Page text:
White House tells the Pentagon to quit talking about ‘competition’ with China


(Photo Credit: Lintao Zhang/Getty Images)


The White House has barred Pentagon leaders from a key talking point when it comes to publicly describing the military challenges posed by China.

In February, Defense Secretary Ash Carter cited the “return to great power of competition” in the Asia-Pacific, “where China is rising.”

Similarly, Chief of Naval Operations Adm. John Richardson characterized China and Russia as rivals in this “great power competition” in his maritime strategy.
But a recent directive from the National Security Council ordered Pentagon leaders to strike out that phrase and find something less inflammatory, according to four officials familiar with the classified document, revealed here for the first time by Navy Times. Obama administration officials and some experts say “great power competition” inaccurately frames the U.S. and China as on a collision course, but other experts warn that China’s ship building, man-made islands and expansive claims in the South and East China seas are hostile to U.S. interests. This needlessly muddies leaders’ efforts to explain the tough measures needed to contain China’s rise, these critics say.

“Their explanation is an exercise in nuance and complexity, purposely chosen by the administration to provide maximum flexibility, to prevent  them from committing to a real structural approach to the most important national security challenge of our time,” said Bryan McGrath, a naval expert and retired destroyer skipper.

The Obama administration, however, believes that the term “great power competition” oversimplifies a complicated relationship with a rising superpower.

“Nothing is preordained about this relationship,” said a senior administration  official in a Sunday phone call. “We don’t buy into the notion that an established and rising power are destined for conflict.”

The Pentagon and the White House have grappled with how to engage with China while confronting their expansive military moves. Early this year, some Pentagon leaders urged tough responses to China’s island building, which threatens allies like the Philippines. In March, the White House similarly dissuaded military leaders from airing differences over the Chinese moves in the South China Sea so as not to complicate a high-level meeting between the the U.S. and Chinese presidents.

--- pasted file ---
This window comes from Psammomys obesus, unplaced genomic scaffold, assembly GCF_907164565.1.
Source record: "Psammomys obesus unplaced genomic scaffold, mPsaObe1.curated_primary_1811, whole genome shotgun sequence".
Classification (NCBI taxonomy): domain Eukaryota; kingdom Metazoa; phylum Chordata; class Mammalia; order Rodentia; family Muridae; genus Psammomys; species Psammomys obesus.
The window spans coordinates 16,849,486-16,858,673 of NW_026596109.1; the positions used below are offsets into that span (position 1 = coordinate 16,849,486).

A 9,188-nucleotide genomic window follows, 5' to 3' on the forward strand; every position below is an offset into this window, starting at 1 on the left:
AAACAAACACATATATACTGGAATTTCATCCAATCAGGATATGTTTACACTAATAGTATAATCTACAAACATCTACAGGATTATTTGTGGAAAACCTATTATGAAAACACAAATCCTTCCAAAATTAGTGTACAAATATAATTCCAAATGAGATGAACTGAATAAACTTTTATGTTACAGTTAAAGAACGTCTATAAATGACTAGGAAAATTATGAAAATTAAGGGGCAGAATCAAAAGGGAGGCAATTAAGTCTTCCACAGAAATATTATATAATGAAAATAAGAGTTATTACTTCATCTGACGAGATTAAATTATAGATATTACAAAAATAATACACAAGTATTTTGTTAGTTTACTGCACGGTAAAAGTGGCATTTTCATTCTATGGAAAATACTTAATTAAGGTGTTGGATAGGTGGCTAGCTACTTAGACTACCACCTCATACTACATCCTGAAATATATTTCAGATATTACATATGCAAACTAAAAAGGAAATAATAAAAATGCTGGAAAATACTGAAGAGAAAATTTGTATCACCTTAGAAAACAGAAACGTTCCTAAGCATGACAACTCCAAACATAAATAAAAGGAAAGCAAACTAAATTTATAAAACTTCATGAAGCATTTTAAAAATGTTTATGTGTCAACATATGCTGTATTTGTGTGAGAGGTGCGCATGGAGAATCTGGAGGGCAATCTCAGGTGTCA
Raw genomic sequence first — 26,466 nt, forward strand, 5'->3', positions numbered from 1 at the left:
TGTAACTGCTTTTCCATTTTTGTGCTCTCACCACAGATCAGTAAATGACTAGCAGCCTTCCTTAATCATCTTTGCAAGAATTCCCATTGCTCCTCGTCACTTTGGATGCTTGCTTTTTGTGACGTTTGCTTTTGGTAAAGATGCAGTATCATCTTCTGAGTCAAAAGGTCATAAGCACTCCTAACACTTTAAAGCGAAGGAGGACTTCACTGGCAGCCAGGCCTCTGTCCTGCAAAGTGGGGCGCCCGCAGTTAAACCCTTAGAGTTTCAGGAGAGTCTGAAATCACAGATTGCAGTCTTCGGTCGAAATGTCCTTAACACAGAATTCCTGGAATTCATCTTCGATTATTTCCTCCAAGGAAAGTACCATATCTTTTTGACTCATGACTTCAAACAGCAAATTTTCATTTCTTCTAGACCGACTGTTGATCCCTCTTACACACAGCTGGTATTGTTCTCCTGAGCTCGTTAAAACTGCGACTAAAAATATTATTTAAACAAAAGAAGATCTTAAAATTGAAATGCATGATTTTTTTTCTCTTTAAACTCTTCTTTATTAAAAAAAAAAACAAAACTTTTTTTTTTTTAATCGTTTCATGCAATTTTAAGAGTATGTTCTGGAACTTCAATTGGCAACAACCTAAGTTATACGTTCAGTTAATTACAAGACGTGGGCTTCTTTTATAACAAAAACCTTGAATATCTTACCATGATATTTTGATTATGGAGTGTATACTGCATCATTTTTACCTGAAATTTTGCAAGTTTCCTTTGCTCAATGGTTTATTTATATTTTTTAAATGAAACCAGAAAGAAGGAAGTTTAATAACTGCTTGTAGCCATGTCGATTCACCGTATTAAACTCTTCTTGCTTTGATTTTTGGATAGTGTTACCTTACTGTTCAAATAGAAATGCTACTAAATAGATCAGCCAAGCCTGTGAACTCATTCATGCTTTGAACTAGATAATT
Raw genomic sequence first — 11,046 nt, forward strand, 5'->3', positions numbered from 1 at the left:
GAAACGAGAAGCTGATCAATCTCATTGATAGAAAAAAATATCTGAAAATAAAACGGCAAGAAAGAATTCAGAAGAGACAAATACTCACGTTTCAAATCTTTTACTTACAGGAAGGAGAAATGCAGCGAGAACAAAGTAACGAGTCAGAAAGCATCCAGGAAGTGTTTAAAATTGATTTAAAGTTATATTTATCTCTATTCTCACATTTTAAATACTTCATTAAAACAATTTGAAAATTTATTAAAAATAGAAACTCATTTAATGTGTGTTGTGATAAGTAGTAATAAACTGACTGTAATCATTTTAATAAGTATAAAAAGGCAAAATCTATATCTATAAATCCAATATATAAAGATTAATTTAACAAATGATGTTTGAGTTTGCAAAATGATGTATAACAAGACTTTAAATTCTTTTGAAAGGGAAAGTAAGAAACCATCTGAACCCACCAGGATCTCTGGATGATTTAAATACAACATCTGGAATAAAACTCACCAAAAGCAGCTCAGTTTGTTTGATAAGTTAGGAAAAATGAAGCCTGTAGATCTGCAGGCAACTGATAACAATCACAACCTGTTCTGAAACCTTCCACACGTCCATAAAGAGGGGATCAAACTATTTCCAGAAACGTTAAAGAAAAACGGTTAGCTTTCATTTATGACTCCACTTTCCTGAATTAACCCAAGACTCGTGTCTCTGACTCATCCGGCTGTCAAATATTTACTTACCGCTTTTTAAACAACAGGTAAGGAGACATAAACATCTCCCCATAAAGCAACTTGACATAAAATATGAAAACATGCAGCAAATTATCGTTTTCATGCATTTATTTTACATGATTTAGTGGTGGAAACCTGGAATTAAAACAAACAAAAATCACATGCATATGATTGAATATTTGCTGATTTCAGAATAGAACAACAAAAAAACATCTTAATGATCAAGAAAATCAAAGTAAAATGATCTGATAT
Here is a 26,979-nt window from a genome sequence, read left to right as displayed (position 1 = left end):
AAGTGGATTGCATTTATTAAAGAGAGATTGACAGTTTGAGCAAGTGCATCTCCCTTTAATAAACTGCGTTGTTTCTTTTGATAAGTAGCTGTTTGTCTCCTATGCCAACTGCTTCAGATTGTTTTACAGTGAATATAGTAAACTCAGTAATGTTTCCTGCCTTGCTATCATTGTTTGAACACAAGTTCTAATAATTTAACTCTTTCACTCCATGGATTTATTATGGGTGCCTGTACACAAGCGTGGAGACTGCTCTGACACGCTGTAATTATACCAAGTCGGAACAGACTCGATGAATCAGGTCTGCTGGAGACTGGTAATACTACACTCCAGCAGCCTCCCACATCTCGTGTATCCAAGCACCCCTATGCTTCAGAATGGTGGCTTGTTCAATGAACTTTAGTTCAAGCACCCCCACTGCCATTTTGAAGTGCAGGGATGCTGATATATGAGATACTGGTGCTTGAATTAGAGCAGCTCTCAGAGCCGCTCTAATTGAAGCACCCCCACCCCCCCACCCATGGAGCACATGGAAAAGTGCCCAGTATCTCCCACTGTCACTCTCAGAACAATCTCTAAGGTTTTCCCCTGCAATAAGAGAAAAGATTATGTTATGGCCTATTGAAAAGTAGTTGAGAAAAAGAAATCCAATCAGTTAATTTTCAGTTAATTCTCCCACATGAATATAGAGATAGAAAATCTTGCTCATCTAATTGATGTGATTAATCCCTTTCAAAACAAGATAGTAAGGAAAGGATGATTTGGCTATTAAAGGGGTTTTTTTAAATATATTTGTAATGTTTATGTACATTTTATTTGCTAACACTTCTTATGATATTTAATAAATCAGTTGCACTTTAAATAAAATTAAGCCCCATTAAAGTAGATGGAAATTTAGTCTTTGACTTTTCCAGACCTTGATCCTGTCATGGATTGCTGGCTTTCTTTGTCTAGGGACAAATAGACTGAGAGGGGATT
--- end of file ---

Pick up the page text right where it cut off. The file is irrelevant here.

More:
The U.S. later adopted more muscular moves, like sending destroyers on close passes of China’s fake islands and sending more ships, troops and aircraft to rotate through the Philippines — a neighbor at odds with China over its claims.

‘High-end enemy’

“We will be prepared for a high-end enemy,” Carter said in February  talk to the Economic Forum. “That’s what we call full spectrum. In our budget, our plans, our capabilities and our actions, we must demonstrate to potential foes, that if they start a war, we have the capability to win. … In this context, Russia and China are our most stressing competitors. They have developed and are continuing to advance military systems that seek to threaten our advantages in specific areas. And in some case, they are developing weapons and ways of wars that seek to achieve their objectives rapidly, before they hope, we can respond.”

Great power competition was also the central idea of the CNO’s strategic guidance, which said Russia and China have “a growing arsenal of high-end war-fighting capabilities, many of which are focused specifically on our vulnerabilities.”

A complex relationship

“The US-China relationship is composed of competitive and cooperative elements,” said Navy Cmdr. Gary Ross in an email. “It is only natural that, as the deterrent arm of the United States government, the Defense Department is prepared for the possibility of conflict with any potential aggressor.”

The NSC’s directive is unsettling for those who view China’s military buildup as the key driver of the U.S.-China relationship — and a threat to the post-World War II world order.

“This kind of lawyerly nuancing is not what the American people need,” said McGrath, who leads the consulting firm The FerryBridge Group. “They don’t need nationalism or jingoism, they need a restatement of the role the U.S. plays in the proper function, security and prosperity of the world. To actually contend in great power competition, you have to identify for the American people what is the problem. The problem with this administrations’ insistence in avoiding terms that the American people understand is it lacks clarity. ”

“What this means is we will spend at least the next 90 days with an administration that’s just trying to tread water.”

Full article: White House tells the Pentagon to quit talking about ‘competition’ with China (NavyTimes)

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